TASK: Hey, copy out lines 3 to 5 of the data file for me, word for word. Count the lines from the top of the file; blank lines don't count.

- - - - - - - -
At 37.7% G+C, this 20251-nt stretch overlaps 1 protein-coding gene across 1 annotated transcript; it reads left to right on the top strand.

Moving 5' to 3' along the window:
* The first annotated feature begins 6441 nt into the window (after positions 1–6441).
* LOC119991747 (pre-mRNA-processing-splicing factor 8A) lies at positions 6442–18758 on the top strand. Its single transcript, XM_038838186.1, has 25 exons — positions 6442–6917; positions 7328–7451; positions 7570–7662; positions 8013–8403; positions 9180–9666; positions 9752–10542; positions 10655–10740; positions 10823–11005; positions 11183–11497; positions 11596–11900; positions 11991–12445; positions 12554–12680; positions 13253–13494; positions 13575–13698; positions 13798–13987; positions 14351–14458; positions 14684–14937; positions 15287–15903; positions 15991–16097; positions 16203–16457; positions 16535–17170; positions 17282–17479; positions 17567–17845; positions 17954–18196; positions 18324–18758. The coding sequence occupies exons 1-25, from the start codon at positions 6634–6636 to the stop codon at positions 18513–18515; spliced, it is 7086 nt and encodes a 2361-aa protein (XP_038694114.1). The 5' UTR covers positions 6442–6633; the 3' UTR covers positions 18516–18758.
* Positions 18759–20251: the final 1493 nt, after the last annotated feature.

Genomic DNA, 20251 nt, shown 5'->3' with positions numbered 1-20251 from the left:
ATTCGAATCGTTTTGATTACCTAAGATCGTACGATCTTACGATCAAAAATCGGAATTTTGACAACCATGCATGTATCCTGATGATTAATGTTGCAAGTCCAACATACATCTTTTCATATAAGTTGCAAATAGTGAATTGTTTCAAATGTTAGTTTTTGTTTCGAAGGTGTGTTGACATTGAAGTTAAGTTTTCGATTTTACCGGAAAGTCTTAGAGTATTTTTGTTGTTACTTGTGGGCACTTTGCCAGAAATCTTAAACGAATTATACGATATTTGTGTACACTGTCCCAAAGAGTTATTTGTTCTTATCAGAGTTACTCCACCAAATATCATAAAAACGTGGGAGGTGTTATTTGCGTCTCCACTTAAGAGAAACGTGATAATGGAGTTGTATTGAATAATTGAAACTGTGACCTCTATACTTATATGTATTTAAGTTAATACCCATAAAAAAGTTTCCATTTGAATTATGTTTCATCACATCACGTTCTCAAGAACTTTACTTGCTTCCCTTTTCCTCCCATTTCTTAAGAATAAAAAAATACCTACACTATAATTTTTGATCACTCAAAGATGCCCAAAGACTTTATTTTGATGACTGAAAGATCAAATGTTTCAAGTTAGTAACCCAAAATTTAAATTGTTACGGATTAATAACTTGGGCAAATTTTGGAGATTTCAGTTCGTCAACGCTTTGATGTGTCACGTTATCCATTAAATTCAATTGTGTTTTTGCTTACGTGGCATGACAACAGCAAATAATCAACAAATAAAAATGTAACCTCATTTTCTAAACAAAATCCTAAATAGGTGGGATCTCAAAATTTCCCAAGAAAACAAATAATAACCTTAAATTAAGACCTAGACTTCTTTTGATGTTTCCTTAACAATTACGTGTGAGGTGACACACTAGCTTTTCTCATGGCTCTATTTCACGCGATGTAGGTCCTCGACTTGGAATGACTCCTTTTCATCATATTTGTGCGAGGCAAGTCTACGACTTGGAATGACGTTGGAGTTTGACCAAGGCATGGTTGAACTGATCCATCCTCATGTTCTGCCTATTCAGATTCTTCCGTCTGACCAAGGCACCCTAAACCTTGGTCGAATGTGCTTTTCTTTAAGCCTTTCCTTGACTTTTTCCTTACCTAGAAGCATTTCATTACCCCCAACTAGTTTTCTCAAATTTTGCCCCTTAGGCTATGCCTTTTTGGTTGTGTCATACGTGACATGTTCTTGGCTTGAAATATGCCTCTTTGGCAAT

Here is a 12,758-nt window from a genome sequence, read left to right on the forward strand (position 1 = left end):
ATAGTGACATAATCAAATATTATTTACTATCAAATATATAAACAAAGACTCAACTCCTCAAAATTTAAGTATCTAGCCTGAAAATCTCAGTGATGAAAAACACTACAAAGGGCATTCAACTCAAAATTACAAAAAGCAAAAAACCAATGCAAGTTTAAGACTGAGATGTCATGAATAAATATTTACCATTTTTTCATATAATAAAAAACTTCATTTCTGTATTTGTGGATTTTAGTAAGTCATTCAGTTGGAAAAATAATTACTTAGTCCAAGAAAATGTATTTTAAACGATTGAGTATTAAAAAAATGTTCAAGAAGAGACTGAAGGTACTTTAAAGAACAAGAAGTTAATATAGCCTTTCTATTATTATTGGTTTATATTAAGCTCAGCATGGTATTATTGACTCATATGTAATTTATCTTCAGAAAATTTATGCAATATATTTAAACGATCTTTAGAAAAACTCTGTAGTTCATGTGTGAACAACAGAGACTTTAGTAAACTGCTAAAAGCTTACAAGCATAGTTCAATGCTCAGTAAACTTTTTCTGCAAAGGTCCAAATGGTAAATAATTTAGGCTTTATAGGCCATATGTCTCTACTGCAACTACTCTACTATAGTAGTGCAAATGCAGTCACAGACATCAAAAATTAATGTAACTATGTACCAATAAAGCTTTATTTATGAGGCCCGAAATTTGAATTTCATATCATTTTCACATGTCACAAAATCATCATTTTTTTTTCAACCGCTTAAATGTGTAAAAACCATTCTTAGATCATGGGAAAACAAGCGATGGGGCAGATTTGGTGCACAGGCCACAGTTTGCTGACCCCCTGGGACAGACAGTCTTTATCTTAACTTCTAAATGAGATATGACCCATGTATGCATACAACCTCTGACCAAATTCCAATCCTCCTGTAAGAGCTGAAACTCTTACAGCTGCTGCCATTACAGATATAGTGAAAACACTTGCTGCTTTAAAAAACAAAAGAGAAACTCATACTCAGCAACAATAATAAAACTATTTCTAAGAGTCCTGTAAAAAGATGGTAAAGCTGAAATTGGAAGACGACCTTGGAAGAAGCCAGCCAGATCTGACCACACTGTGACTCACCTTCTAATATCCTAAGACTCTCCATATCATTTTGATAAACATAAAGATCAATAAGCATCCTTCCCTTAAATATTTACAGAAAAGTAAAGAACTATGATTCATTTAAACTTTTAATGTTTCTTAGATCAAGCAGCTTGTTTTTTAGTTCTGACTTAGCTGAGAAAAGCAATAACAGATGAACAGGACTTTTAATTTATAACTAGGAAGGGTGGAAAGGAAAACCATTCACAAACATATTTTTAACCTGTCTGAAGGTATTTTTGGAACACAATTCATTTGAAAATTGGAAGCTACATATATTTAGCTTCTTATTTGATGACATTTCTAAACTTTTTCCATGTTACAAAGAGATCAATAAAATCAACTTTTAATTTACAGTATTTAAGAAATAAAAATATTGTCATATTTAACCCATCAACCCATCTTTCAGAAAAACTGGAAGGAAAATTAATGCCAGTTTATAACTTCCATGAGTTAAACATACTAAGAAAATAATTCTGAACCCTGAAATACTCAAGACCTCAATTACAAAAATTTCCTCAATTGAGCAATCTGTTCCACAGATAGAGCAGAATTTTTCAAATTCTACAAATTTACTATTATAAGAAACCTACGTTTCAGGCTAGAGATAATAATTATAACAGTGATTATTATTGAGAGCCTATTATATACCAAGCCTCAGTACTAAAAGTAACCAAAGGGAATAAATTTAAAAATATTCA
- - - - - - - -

* The first annotated feature begins 6441 nt into the window (after positions 1–6441).
* LOC119991747 (pre-mRNA-processing-splicing factor 8A) lies at positions 6442–18758 on the top strand. Its single transcript, XM_038838186.1, has 25 exons — positions 6442–6917; positions 7328–7451; positions 7570–7662; positions 8013–8403; positions 9180–9666; positions 9752–10542; positions 10655–10740; positions 10823–11005; positions 11183–11497; positions 11596–11900; positions 11991–12445; positions 12554–12680; positions 13253–13494; positions 13575–13698; positions 13798–13987; positions 14351–14458; positions 14684–14937; positions 15287–15903; positions 15991–16097; positions 16203–16457; positions 16535–17170; positions 17282–17479; positions 17567–17845; positions 17954–18196; positions 18324–18758. The coding sequence occupies exons 1-25, from the start codon at positions 6634–6636 to the stop codon at positions 18513–18515; spliced, it is 7086 nt and encodes a 2361-aa protein (XP_038694114.1). The 5' UTR covers positions 6442–6633; the 3' UTR covers positions 18516–18758.
* Positions 18759–20251: the final 1493 nt, after the last annotated feature.